The FWC Wants To Tax Non-Motorized Vessels On The Rivers

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kayak In: The FWC Wants To Tax Non-Motorized Vessels On The Rivers | Our Santa Fe River, Inc. (OSFR) | Protecting the Santa Fe River


FWCC’s Boating Advisory Council (BAC) is scheduled for:
Tuesday November 28th, 8:30 AM
Mission Inn Resort

One agenda item will be the results of the Non Motorized Boat Working Group’s effort over the last two years discussing Access, Education, Safety and User Pay/User Benefit.

You may want to attend this meeting and voice your opinion if you use the Santa Fe River to canoe or kayak.

The Orlando Sentinel describes how the state wants to charge fees from non-motorized craft.


Comments by OSFR historian Jim Tatum.
-A river is like a life: once taken, it cannot be brought back-


Controversy persists over need for kayak and canoe registration and fees

Kevin Spear

Kevin SpearContact ReporterOrlando Sentinel

A gubernatorial candidate has mocked it, Florida’s top hunting and wildlife official apparently has determined it won’t happen and multitudes of outdoor enthusiasts have scorned it.

But the state Fish and Wildlife Conservation Commission’s consideration of adopting a registration fee for kayaks, canoes and other boats without motors remains stubbornly afloat, say critics of the would-be measure.

“It will never go away,” said Brack Barker, a kayaking guide near Gainesville, who opposes registration and fees for small boats without motors.

He said the idea has surfaced, been rejected and returned again repeatedly in past years.

The concept is set for discussion Tuesday during a meeting in Howey-in-the-Hills of the Boating Advisory Council, which reports to the state Fish and Wildlife Conservation Commission.

Council members are scheduled to hear a report from a citizens committee set up in 2015 to consider safety, education and registration for small craft without motors.

That Non-Motorized Boats Working Group of more than a dozen members met six times but was unable to agree on whether to support registration and fees.

“Non-motorized boaters are an increasing percentage of the boating community in Florida,” the report states as it goes on to suggest that “Paying for benefits is already a way of life in Florida in many ways.”

Whether that provokes action by the council is unclear.

“I cannot speculate how, if at all, this particular subject will be addressed at the meeting over and above its inclusion in the working group’s report,” said Rob Klepper, spokesman for the hunting and wildlife commission’s law enforcement division.

Early this year, Nick Wiley, FWC’s director, commented on the efforts of the working group, saying its deliberations were appreciated, “but, we are not supportive of increasing fees on Floridians or visitors who participate in non-motorized boating.”

“The FWC greatly values our boating community and will continue to work hard to keep Florida’s standing as the boating capital of the world without increasing costs and fees,” he concluded in his written statement.

Soon after, the state’s agriculture commissioner, Adam Putnam, belittled the idea of registration fees for small, recreation craft.

“What’s next?” said Putnam, now a candidate for governor, via social media. “A tube tax on Ichetucknee? A surfboard tax in Cocoa? This has gone too far.”

In a request to Wiley for an updated comment, Klepper responded that “Director Wiley’s quote from earlier this year still accurately reflects our agency’s position on this matter.”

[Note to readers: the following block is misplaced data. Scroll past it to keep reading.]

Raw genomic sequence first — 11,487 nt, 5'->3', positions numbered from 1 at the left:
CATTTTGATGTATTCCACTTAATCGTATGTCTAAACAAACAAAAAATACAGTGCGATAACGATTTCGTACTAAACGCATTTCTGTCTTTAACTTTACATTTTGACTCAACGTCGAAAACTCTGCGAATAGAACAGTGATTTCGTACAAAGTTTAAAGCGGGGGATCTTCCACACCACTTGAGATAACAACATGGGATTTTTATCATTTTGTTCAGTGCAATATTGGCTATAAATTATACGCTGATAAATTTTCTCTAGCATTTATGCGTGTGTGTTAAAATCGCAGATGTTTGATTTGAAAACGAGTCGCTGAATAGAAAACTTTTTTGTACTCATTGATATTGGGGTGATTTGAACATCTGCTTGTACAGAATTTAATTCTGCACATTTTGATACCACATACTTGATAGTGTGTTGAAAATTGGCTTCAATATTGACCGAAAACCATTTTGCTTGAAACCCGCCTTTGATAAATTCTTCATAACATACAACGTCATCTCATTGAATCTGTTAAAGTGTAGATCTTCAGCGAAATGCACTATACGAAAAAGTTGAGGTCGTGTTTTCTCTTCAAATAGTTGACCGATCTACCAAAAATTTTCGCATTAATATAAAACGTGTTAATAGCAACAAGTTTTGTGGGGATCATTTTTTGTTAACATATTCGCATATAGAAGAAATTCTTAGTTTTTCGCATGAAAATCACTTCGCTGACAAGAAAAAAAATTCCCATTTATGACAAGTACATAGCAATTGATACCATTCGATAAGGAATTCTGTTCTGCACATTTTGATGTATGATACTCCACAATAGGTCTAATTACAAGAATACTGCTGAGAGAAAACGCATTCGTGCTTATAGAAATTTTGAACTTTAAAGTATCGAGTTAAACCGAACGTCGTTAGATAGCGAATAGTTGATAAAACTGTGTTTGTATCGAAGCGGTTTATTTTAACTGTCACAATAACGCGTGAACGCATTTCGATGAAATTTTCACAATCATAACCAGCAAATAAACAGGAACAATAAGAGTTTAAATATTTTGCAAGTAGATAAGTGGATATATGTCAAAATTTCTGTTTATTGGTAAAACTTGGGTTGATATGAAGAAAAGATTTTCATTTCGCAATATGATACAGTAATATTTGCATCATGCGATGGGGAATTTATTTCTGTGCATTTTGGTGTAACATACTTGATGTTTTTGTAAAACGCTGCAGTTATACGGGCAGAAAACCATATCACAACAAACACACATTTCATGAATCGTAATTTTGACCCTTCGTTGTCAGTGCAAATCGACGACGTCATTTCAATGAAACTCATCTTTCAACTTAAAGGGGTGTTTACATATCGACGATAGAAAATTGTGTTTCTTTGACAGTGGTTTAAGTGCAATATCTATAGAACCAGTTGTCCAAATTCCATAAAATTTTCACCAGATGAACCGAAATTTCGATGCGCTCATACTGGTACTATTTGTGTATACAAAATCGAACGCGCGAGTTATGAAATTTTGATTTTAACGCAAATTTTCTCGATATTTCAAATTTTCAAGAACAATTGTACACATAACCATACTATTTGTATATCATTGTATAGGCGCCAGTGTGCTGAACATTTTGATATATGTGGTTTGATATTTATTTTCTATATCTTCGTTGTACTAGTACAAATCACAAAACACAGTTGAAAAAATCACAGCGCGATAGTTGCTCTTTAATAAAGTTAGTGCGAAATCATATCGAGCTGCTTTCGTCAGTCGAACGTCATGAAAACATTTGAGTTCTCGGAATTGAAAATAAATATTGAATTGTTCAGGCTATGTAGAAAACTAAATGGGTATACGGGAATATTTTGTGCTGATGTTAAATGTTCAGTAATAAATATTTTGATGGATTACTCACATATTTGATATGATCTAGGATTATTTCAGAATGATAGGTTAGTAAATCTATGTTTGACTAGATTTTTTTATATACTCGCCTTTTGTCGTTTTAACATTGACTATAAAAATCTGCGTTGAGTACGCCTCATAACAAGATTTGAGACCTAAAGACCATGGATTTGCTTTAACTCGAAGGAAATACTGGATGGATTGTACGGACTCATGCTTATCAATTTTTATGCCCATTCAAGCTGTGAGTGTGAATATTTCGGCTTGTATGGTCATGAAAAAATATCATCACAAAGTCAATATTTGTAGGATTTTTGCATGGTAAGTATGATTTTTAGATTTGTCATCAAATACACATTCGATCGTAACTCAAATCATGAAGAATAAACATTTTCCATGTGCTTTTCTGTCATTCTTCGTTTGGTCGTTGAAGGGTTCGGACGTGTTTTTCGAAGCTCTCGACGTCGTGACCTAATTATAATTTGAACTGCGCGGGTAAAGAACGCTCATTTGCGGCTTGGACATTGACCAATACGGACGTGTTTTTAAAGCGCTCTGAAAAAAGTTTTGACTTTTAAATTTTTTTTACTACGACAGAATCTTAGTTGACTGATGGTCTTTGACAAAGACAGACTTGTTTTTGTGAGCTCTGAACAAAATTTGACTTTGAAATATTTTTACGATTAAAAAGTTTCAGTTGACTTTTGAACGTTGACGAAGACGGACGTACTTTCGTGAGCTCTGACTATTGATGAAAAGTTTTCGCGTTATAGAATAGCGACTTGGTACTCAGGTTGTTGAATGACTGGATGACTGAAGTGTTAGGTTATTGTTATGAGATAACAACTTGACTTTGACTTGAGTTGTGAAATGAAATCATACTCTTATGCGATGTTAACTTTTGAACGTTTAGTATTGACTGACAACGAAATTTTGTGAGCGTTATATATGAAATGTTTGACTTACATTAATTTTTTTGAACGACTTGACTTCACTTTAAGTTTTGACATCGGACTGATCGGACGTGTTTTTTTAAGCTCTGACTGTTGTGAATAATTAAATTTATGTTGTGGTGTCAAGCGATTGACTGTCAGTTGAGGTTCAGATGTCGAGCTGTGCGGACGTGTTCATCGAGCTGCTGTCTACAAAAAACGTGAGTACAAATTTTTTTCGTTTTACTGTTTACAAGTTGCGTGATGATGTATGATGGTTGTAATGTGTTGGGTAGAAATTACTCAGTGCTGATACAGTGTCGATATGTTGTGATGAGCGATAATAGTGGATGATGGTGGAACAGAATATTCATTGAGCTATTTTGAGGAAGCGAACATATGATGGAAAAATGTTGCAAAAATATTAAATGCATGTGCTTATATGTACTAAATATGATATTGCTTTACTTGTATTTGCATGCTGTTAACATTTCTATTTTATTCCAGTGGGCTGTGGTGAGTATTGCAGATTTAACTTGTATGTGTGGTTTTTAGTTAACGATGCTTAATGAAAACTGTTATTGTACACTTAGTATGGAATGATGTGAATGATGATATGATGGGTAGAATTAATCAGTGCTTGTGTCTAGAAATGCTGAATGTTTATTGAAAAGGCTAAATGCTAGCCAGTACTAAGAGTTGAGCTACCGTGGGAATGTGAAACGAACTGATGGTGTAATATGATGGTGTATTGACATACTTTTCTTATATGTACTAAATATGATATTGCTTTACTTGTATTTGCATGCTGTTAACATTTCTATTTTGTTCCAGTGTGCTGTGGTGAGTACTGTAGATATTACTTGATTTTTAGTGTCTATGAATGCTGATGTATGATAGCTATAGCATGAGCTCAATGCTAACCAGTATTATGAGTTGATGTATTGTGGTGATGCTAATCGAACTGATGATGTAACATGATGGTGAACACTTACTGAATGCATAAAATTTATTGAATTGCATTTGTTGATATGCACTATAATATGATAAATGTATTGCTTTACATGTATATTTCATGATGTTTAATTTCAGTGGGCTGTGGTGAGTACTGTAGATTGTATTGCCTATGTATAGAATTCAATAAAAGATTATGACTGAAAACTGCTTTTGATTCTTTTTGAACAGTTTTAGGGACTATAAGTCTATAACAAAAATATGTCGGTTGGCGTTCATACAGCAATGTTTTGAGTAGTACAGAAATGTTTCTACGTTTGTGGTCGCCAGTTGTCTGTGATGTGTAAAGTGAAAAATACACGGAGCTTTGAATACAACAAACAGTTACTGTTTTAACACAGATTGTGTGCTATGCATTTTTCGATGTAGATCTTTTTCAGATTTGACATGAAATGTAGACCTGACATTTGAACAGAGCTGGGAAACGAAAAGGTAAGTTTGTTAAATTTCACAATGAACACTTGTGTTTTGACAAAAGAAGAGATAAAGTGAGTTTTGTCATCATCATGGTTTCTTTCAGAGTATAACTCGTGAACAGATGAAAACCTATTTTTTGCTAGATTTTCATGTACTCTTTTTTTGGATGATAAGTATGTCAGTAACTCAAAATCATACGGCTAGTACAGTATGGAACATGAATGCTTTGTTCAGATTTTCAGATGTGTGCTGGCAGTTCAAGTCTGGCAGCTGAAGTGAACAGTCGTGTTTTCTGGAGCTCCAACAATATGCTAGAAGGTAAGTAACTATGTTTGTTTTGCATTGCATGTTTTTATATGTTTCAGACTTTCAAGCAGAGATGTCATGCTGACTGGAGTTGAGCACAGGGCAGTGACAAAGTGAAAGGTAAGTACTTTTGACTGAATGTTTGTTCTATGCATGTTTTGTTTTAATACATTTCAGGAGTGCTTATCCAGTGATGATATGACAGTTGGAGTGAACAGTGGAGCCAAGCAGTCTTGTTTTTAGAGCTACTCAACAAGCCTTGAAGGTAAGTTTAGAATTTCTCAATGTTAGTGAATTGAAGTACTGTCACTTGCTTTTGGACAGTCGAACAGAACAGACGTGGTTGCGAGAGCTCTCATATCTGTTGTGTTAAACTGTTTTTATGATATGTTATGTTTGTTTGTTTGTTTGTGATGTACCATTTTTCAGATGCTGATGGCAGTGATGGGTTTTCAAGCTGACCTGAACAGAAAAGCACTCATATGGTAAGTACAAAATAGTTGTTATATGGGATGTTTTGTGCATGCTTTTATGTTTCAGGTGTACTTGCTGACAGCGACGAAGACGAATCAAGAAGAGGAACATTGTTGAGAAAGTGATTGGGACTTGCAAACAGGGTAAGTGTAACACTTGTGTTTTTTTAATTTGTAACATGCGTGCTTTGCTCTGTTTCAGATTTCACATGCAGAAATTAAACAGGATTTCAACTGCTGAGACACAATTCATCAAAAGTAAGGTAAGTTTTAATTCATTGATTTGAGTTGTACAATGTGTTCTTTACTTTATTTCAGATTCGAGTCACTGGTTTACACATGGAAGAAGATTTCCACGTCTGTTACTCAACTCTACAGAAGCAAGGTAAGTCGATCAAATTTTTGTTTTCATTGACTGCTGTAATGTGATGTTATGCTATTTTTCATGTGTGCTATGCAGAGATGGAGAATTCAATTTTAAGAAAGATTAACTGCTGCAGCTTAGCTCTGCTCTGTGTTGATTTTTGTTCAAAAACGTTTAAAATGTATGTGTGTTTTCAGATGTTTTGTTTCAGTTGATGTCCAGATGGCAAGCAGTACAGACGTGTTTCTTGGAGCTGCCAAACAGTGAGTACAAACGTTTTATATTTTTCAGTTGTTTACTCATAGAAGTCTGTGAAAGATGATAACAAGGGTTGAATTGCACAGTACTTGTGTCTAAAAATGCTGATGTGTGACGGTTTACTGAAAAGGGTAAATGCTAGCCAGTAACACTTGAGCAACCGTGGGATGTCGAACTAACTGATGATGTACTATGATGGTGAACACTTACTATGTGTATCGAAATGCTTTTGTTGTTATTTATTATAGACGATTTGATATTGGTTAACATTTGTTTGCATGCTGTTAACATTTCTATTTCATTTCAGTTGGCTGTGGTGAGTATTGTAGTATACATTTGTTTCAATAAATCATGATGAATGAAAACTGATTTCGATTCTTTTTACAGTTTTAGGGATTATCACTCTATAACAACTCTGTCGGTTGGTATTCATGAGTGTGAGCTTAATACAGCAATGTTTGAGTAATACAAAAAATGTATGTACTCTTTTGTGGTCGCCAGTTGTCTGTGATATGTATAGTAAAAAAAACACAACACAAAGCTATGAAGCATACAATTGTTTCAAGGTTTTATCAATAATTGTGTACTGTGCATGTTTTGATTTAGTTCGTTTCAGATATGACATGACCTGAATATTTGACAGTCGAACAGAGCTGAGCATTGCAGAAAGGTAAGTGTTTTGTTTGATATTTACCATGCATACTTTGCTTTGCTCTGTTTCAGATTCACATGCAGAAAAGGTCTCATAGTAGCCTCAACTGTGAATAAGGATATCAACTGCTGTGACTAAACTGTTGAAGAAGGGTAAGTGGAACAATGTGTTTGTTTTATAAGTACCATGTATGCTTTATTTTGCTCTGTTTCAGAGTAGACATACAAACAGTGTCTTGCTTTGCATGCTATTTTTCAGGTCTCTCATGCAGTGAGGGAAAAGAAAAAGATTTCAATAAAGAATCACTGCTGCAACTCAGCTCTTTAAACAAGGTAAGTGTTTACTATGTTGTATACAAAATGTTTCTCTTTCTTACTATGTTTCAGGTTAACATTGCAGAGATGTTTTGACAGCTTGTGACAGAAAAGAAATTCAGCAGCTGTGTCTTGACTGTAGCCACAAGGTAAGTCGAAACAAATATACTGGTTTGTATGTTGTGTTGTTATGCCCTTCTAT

However, Barker, a member of the working group, said the topic was never taken off the table even as co-members struggled to find agreement.

Retired Coast Guard officer William Griswold, a member of the group and the council, will present the group’s final report to the council.

He said reasons to support registration and fees include providing a way for the state to assess and respond to demand for motorless boating, paying for launch sites and paddling trails and enabling law enforcement to know who to look for when abandoned boats or paddleboards are discovered.

Those suggestions have been countered by opponents of registration and fees as unneeded or not wanted.

Also a contention of registration opponents is that paddlers regularly pay fees for outings when entering county, state and federal parks.

“There is a great resistance to imposing a fee,” Griswold said Wednesday.

Asked what to expect of the council when it meets in Howey-in-the-Hills, he said, “That remains to be seen.”

Another member of the council, Tallahassee lawyer David Childs, said registration and fees would help ensure paddlers’ continued enjoyment of state waters.

He said he supports “reasonable” fees tied to ensuring access.

“The state is going to continue to grow,” said Childs, a lobbyist for the power-boat industry. “My concern is that we have enough access for the general public to water so they can go out there and enjoy.”

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  1. The so-called “environmental protection agencies” around today are a far-cry from those of the 1950s
    through the 1980s that I knew and worked for, viz: the “old” Florida Board of Conservation (saltwater
    fisheries) and the “old” Game and Fresh Water Fish Commission. Our sole interest was the resources,
    and NOT the political or economic agendas which have corrupted true conservation philosophies and
    practices. The issue now is MONEY–the bigger and more comprehensive an agency gets, the public tax burden increases exponentially, and the less “environmental protection” we get for the money!

  2. How is payment of a fee going to insure me enjoying the Santa fe river I live on? I already pay land tax and homeowners association fee. God made this river and he made water why should man own it or try and tax it? More ways to put more money in politicians pockets.

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